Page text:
I was in the petrol station waiting for a friend to join me for a trip to another city, when suddenly an argument erupted between a hefty young man and his very petite colleague. From my vantage position I could hear their conversation.
It was centred on money. I was almost certain, from the fierceness of the argument, it would end up in physical combat. I quickly surveyed my position to ascertain that I would not come to any harm should this happen. Consequently, I decided to move away a little, out of harm’s way.
As I completed the move, I said to myself, “I hope and pray this small man will not provoke this huge and lanky fellow to a fight that he cannot possibly win.” It crossed my mind momentarily to get out of my car and try to mediate in their quarrel.
Common sense prevailed! I quickly dismissed the idea because I had seen arguments in such public places deteriorate into serious fights during which many were injured, buildings and vehicles damaged and quite often the peace-maker suffered the worst injuries. “Prepare to move out of the place if fighting ensued,” I told myself. My assessment was correct! Just then, the big man gave the little man a slap. The small man held on to the big man’s clothes and replied with a blow to his face.
A wrestling contest began and to the amazement of all, the huge lanky fellow was on the ground with the small man on top of him pummelling him like a punch bag. My friend arrived at that moment and we drove off before I became an inadvertent witness to a murder! But it set me thinking. “How can a man that big succumb so easily to such a small man, whom I had predicted had no chance against him in a physical contest?” But then, I thought, “Isn’t life just like that?” Life is not about size! Appearances are notoriously deceptive!
One of the reasons I had gone into specialising in ophthalmology after my medical degree was because I had thought that the eye, being a very small organ, would be relatively easy to master and I could easily “know it all.” This “small eye” is not just about size!
I had spent six years in the university to qualify as a medical doctor, the primary degree which qualified me to obtain a provisional licence to practise medicine. Thereafter, I went through a mandatory intern-ship or (houseman-ship) which is a one year apprenticeship which qualified me to become a fully-fledged medical doctor. Without this internship, no graduate of medicine can practise medicine. You cannot even go for the compulsory National Youth Service, to say the least!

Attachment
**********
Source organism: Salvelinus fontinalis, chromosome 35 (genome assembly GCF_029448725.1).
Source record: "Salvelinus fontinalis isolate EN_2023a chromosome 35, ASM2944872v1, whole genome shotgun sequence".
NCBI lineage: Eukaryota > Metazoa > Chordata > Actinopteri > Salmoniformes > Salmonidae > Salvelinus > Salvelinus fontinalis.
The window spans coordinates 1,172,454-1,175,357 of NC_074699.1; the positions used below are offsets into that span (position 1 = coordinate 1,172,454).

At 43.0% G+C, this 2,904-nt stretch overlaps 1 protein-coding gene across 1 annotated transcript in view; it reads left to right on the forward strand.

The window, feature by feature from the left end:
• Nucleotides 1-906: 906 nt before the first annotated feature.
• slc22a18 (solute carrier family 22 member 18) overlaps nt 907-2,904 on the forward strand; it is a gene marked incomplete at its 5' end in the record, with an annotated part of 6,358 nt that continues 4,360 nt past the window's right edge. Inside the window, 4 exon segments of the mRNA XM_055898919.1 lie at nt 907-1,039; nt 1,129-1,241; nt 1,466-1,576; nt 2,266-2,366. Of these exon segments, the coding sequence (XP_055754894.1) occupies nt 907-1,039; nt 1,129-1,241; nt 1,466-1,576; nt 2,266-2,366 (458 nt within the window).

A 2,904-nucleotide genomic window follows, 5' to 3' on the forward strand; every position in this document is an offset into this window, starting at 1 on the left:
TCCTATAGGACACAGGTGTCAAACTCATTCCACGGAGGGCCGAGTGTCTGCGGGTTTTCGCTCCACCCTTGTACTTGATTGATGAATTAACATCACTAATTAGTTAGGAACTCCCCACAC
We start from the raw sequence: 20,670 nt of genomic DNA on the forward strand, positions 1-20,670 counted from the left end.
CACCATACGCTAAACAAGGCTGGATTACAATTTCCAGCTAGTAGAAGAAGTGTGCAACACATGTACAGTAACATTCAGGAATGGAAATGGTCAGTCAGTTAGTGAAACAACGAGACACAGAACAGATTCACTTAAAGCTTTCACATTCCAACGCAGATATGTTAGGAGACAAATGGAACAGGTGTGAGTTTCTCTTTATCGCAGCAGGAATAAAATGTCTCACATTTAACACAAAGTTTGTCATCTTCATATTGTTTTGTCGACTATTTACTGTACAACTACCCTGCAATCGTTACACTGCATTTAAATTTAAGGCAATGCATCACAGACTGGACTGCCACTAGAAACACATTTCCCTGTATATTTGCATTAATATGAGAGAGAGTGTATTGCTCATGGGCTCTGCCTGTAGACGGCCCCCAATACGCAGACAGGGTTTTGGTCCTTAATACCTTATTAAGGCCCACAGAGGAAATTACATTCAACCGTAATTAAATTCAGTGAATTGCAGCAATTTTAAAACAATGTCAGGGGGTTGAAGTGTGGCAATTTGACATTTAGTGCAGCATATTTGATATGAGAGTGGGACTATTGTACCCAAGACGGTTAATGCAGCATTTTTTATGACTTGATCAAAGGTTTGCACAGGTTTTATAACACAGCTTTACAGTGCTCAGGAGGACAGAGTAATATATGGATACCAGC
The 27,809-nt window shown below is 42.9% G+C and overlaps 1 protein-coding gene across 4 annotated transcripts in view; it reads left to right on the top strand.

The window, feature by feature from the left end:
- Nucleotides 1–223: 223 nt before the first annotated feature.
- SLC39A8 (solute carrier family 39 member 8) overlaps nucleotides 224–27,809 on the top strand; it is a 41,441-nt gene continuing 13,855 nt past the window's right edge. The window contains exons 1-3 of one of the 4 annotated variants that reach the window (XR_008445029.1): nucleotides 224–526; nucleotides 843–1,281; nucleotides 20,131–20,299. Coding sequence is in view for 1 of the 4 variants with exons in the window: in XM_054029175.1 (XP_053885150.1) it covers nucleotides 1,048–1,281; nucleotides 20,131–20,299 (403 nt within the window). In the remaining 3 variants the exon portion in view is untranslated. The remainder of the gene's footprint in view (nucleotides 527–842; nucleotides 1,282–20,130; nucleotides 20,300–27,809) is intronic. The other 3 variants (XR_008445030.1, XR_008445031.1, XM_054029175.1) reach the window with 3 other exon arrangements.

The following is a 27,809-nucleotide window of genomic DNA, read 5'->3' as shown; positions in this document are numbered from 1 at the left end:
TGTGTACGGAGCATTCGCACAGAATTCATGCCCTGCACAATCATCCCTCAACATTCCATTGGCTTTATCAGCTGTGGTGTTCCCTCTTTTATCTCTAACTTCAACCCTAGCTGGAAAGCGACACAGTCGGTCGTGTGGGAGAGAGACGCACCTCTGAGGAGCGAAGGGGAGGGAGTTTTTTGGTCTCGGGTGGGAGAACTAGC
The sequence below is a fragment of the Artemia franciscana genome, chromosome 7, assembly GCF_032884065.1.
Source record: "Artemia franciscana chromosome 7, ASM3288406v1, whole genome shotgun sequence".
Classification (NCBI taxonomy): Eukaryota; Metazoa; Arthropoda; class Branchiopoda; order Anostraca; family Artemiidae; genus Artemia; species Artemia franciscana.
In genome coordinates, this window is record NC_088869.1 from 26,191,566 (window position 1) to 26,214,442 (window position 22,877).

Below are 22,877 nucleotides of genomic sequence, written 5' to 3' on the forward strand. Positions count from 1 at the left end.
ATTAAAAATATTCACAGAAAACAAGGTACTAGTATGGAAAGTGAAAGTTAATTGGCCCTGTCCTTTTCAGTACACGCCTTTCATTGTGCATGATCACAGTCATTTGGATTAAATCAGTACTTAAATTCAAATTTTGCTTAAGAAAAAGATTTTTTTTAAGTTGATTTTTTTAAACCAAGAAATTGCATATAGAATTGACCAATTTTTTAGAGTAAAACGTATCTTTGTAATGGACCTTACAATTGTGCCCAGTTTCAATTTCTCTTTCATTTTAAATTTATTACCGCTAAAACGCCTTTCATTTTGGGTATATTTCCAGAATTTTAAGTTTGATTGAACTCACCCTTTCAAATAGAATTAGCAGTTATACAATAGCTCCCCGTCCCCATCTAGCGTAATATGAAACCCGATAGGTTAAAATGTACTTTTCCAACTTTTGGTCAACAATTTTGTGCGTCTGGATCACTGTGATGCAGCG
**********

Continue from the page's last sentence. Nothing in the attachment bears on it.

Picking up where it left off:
After the National Youth Service, a young medical practitioner may decide to become a General Medical Practitioner or proceed to a four to six years postgraduate medical training in about 16 of the medical and dental specialities to qualify as a Medical Specialist in his chosen field. Ophthalmology is one of these and I opted for it. Thus, I qualified as a General Ophthalmologist after six years of rigorous training.
There is no end to knowledge! The field of ophthalmology itself has nine sub-specialities. After training as a General Ophthalmologist for four to six years, one may decide to spend one to two years fellowship training in one of the nine divisions of ophthalmology.
These are Corneal and Anterior Segment; Vitreo-Retinal, Glaucoma, Paediatric Ophthalmology, Orbito-Plastic, Ocular Pathology, Uveitis, Neuro-Ophthalmology and Community/Public Health Ophthalmology. All these are aimed at improvement in the quality of eye care and the competence of the practitioner.
This small eye is a very complex organ. It is highly respected by medical practitioners, but often looked at as easy prey by charlatans and professional quacks. They are causing more pain and blindness! I still have a lot more to learn about the eye now than when I embarked on the journey to acquire more knowledge in ophthalmology over 40 years ago.
Certainly, I will never be able to “know it all.” New technology, genetics and innovations in diagnosis and treatment have conspired to ensure that one is kept on his toes all the time. These new developments have created daunting challenges. Twenty years ago, we had less than 100 ophthalmologists, we needed about 350! We have surpassed that figure, but with the sophistication in eye care and increasing population, the need has now risen to a minimum of 5000 ophthalmologists.